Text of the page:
Paving the Way for Fractions: Identifying Foundational Concepts in First Grade (Collaborative Research: Newcombe)

The goal of this project is to investigate the extent to which individual differences in informal fraction-related knowledge in first-grade children are associated with short- and longer-term fractions and math outcomes, and to see whether there is a causal link between level of informal fraction-related knowledge and the ability to profit from fractions instruction that directly builds on this knowledge.

Lead Organization(s): 
Partner Organization(s): 
Award Number: 
2000424
Funding Period: 
Mon, 06/01/2020 to Fri, 05/31/2024
Full Description: 

Although fractions represent a crucial topic in early childhood education, many students develop only a tenuous grasp of fraction concepts, even after several years of fraction instruction that is aligned with current standards. The goal of this project, led by a team of researchers at the University of Delaware and Temple University, is to answer important questions about the informal understandings of fractions young children have before they come to school and what their relations are to fraction learning in more formal instructional settings. Proficiency with fractions dramatically increases the likelihood of students succeeding in math, which in turn increases participation in the STEM workforce. Importantly, large individual differences in fraction understandings are apparent at the start of fractions instruction in the intermediate grades. Early fraction misunderstandings cascade into more severe math weaknesses in later grades, especially when instruction may shift abruptly from whole numbers to fractions. There is a critical need to understand the roots of individual differences that arise before formal instruction takes place. Young children possess important informal fraction understandings before they come to school, but the range of these abilities and their role in formal fraction learning and development is not well understood. The goal of this project is: a) to investigate the extent to which individual differences in informal fraction-related knowledge in first-grade children are associated with short- and longer-term fractions and math outcomes; and b) to see whether there is a causal link between level of informal fraction-related knowledge and the ability to profit from fractions instruction that directly builds on this knowledge. The findings from the project hold promise for informing early childhood educators how fractions can be incorporated in the first-grade curriculum in new and meaningful ways. Though the findings should be beneficial to all students, the project will specifically target members of groups underrepresented in STEM fields, including ethnic and racial minority and low-income students.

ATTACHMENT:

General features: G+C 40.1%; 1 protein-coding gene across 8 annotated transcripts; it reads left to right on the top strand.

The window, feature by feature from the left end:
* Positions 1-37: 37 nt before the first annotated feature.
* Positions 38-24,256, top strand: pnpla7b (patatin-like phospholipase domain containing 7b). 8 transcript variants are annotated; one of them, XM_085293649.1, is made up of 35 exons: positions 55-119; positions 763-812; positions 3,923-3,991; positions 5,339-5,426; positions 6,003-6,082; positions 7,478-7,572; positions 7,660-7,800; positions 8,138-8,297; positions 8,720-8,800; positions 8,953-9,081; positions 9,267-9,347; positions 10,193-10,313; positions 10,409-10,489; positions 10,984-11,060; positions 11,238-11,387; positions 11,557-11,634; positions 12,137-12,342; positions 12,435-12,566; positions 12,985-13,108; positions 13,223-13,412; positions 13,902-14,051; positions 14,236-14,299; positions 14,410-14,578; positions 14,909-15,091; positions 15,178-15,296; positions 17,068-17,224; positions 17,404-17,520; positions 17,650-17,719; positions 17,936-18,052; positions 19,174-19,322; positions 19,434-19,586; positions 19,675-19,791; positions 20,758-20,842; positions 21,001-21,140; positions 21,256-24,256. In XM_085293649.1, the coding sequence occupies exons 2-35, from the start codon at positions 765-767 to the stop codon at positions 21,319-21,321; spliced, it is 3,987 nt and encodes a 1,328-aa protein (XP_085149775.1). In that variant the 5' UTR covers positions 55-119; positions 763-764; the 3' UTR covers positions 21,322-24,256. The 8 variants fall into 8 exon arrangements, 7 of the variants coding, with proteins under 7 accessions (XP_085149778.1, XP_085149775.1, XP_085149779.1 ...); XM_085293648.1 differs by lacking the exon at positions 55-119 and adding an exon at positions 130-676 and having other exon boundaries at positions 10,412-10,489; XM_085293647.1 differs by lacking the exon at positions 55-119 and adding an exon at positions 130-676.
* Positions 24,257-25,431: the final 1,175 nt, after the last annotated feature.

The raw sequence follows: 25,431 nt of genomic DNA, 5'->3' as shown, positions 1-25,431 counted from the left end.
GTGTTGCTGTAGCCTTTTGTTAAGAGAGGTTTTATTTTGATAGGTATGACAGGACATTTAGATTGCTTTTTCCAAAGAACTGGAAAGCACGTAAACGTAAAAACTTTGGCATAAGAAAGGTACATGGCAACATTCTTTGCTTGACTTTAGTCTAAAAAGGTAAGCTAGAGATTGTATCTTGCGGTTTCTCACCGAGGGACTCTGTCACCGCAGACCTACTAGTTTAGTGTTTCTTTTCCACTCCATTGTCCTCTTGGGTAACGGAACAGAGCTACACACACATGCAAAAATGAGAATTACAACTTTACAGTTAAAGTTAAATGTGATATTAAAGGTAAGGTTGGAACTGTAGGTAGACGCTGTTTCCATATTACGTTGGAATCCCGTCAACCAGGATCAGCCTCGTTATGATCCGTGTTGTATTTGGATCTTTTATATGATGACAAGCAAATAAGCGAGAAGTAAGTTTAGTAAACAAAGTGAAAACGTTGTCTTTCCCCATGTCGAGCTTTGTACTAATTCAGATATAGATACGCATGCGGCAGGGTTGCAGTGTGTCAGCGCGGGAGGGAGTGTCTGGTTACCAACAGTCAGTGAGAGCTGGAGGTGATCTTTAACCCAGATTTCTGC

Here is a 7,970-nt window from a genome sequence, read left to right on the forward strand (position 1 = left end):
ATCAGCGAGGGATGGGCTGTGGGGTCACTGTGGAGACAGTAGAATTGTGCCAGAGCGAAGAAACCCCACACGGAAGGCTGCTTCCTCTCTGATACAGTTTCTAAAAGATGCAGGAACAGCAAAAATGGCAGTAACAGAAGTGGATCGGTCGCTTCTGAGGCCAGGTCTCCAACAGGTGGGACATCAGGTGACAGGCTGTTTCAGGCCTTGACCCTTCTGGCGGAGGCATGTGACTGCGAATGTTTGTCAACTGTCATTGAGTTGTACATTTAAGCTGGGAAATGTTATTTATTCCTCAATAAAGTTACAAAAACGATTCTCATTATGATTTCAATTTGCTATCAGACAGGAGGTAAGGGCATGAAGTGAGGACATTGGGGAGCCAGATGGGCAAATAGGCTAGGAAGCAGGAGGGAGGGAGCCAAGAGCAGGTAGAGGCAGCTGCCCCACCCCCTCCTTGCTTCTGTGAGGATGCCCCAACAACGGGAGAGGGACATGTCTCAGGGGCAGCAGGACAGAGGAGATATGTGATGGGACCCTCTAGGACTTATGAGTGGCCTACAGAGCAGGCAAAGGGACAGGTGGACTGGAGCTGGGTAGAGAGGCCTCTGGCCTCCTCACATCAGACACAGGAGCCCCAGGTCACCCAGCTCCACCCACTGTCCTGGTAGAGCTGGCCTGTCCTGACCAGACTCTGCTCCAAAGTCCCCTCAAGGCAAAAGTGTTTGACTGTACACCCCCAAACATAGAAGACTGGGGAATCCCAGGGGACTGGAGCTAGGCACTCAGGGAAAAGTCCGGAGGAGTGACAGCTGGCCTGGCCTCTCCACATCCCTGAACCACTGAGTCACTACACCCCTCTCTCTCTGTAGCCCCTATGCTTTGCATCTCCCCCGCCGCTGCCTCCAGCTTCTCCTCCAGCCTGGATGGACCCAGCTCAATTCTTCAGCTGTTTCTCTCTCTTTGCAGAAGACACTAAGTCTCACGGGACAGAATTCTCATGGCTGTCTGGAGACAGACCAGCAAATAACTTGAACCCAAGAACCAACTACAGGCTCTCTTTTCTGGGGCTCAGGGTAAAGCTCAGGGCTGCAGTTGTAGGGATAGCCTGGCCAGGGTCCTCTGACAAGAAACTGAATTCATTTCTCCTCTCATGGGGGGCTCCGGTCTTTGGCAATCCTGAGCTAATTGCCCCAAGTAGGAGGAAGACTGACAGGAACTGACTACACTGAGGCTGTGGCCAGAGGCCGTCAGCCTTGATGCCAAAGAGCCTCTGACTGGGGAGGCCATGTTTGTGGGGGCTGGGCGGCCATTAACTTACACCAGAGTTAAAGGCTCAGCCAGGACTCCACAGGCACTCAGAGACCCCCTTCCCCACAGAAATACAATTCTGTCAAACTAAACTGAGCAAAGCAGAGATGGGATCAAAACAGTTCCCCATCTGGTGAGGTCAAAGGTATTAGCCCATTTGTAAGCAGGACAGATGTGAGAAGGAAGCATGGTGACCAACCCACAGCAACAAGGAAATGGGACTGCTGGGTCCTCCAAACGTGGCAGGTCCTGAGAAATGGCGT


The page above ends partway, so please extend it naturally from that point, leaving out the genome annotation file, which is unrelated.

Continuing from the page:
The project design includes both an observational study and an experimental study. The observational study will: (1) document individual differences in informal fraction-related knowledge in first grade; (2) determine concurrent relations between this informal knowledge and general cognitive and whole number competencies; and (3) examine whether informal fraction-related knowledge at the beginning of first grade uniquely predicts math outcomes at the end. The experimental study will explore the extent to which first graders' informal and formal fraction concepts can be affected by training. The researchers will test whether training on the number line, which is continuous and closely aligned with the mental representation of the magnitude of all real numbers, will help students capitalize on their informal fraction understandings of proportionality, scaling, and equal sharing as well as their experience with integers to learn key fraction concepts. Together, the synergistic studies will pinpoint the role informal fraction knowledge in learning key fraction concepts. All data will be collected in Delaware schools serving socioeconomically and ethnically diverse populations of students. Primary measures include assessments of informal fraction knowledge (proportional reasoning, spatial scaling, equal sharing), executive functioning, vocabulary, whole number knowledge, whole number/fraction number line estimation, formal fraction knowledge, and broad mathematics achievement (calculation, fluency, applied problems).

Leveraging Simulations in Preservice Preparation to Improve Mathematics Teaching for Students with Disabilities (Collaborative Research: Cohen)

This project aims to support the mathematics learning of students with disabilities through the development and use of mixed reality simulations for elementary mathematics teacher preparation. These simulations represent low-stakes opportunities for preservice teachers to practice research-based instructional strategies to support mathematics learning, and to receive feedback on their practices.

Lead Organization(s): 
Partner Organization(s): 
Award Number: 
2009939
Funding Period: 
Fri, 05/01/2020 to Tue, 04/30/2024
Full Description: